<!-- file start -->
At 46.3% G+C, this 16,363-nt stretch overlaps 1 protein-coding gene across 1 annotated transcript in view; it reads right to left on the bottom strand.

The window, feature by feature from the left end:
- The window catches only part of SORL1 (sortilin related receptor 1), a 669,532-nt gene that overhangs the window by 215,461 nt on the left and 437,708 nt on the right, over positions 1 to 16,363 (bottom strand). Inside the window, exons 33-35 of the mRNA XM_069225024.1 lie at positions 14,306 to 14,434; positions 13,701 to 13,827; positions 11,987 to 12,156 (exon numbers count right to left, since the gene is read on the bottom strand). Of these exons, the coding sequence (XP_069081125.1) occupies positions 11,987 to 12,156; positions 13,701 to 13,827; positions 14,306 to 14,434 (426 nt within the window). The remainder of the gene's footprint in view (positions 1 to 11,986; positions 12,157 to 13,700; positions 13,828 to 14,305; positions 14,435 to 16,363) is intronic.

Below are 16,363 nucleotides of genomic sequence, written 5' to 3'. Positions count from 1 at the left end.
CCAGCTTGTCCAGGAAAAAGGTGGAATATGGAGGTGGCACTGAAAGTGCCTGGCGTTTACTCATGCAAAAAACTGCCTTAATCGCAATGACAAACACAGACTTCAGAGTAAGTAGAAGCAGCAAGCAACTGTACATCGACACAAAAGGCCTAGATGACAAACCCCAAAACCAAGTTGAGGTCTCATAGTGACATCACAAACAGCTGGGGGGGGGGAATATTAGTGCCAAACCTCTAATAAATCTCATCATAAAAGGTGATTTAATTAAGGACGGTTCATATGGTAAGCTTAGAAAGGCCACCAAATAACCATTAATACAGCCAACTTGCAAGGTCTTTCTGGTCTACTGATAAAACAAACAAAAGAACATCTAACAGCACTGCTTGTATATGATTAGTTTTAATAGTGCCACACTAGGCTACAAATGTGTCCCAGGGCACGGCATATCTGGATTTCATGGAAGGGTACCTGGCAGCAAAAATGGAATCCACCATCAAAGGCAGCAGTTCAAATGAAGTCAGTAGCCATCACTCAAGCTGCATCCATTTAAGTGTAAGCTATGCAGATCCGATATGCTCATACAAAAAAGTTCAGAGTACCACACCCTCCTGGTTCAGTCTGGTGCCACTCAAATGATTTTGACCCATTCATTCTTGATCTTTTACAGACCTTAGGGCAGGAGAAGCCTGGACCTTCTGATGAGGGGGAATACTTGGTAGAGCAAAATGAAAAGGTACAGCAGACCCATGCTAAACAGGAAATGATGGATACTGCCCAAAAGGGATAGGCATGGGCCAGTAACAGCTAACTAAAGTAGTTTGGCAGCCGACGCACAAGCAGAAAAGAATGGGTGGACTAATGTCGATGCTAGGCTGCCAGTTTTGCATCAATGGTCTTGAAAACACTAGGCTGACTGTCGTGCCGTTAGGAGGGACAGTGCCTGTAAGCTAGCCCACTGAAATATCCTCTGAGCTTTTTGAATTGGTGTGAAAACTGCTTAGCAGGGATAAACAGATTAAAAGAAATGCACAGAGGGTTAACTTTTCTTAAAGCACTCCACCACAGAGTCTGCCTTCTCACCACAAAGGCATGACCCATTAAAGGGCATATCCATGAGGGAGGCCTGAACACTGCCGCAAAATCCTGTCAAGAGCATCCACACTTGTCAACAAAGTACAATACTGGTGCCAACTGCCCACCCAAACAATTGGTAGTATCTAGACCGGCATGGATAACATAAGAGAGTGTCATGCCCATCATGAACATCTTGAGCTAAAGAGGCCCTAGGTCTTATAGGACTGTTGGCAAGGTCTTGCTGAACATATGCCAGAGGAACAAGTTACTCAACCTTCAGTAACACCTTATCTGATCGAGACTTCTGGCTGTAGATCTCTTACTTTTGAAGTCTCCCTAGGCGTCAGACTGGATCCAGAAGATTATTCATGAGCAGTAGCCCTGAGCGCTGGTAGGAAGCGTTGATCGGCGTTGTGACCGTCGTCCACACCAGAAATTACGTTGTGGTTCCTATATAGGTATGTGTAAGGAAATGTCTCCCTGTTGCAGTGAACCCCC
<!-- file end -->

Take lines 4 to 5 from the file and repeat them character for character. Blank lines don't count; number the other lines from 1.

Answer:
Below are 16,363 nucleotides of genomic sequence, written 5' to 3'. Positions count from 1 at the left end.
CCAGCTTGTCCAGGAAAAAGGTGGAATATGGAGGTGGCACTGAAAGTGCCTGGCGTTTACTCATGCAAAAAACTGCCTTAATCGCAATGACAAACACAGACTTCAGAGTAAGTAGAAGCAGCAAGCAACTGTACATCGACACAAAAGGCCTAGATGACAAACCCCAAAACCAAGTTGAGGTCTCATAGTGACATCACAAACAGCTGGGGGGGGGGAATATTAGTGCCAAACCTCTAATAAATCTCATCATAAAAGGTGATTTAATTAAGGACGGTTCATATGGTAAGCTTAGAAAGGCCACCAAATAACCATTAATACAGCCAACTTGCAAGGTCTTTCTGGTCTACTGATAAAACAAACAAAAGAACATCTAACAGCACTGCTTGTATATGATTAGTTTTAATAGTGCCACACTAGGCTACAAATGTGTCCCAGGGCACGGCATATCTGGATTTCATGGAAGGGTACCTGGCAGCAAAAATGGAATCCACCATCAAAGGCAGCAGTTCAAATGAAGTCAGTAGCCATCACTCAAGCTGCATCCATTTAAGTGTAAGCTATGCAGATCCGATATGCTCATACAAAAAAGTTCAGAGTACCACACCCTCCTGGTTCAGTCTGGTGCCACTCAAATGATTTTGACCCATTCATTCTTGATCTTTTACAGACCTTAGGGCAGGAGAAGCCTGGACCTTCTGATGAGGGGGAATACTTGGTAGAGCAAAATGAAAAGGTACAGCAGACCCATGCTAAACAGGAAATGATGGATACTGCCCAAAAGGGATAGGCATGGGCCAGTAACAGCTAACTAAAGTAGTTTGGCAGCCGACGCACAAGCAGAAAAGAATGGGTGGACTAATGTCGATGCTAGGCTGCCAGTTTTGCATCAATGGTCTTGAAAACACTAGGCTGACTGTCGTGCCGTTAGGAGGGACAGTGCCTGTAAGCTAGCCCACTGAAATATCCTCTGAGCTTTTTGAATTGGTGTGAAAACTGCTTAGCAGGGATAAACAGATTAAAAGAAATGCACAGAGGGTTAACTTTTCTTAAAGCACTCCACCACAGAGTCTGCCTTCTCACCACAAAGGCATGACCCATTAAAGGGCATATCCATGAGGGAGGCCTGAACACTGCCGCAAAATCCTGTCAAGAGCATCCACACTTGTCAACAAAGTACAATACTGGTGCCAACTGCCCACCCAAACAATTGGTAGTATCTAGACCGGCATGGATAACATAAGAGAGTGTCATGCCCATCATGAACATCTTGAGCTAAAGAGGCCCTAGGTCTTATAGGACTGTTGGCAAGGTCTTGCTGAACATATGCCAGAGGAACAAGTTACTCAACCTTCAGTAACACCTTATCTGATCGAGACTTCTGGCTGTAGATCTCTTACTTTTGAAGTCTCCCTAGGCGTCAGACTGGATCCAGAAGATTATTCATGAGCAGTAGCCCTGAGCGCTGGTAGGAAGCGTTGATCGGCGTTGTGACCGTCGTCCACACCAGAAATTACGTTGTGGTTCCTATATAGGTATGTGTAAGGAAATGTCTCCCTGTTGCAGTGAACCCCC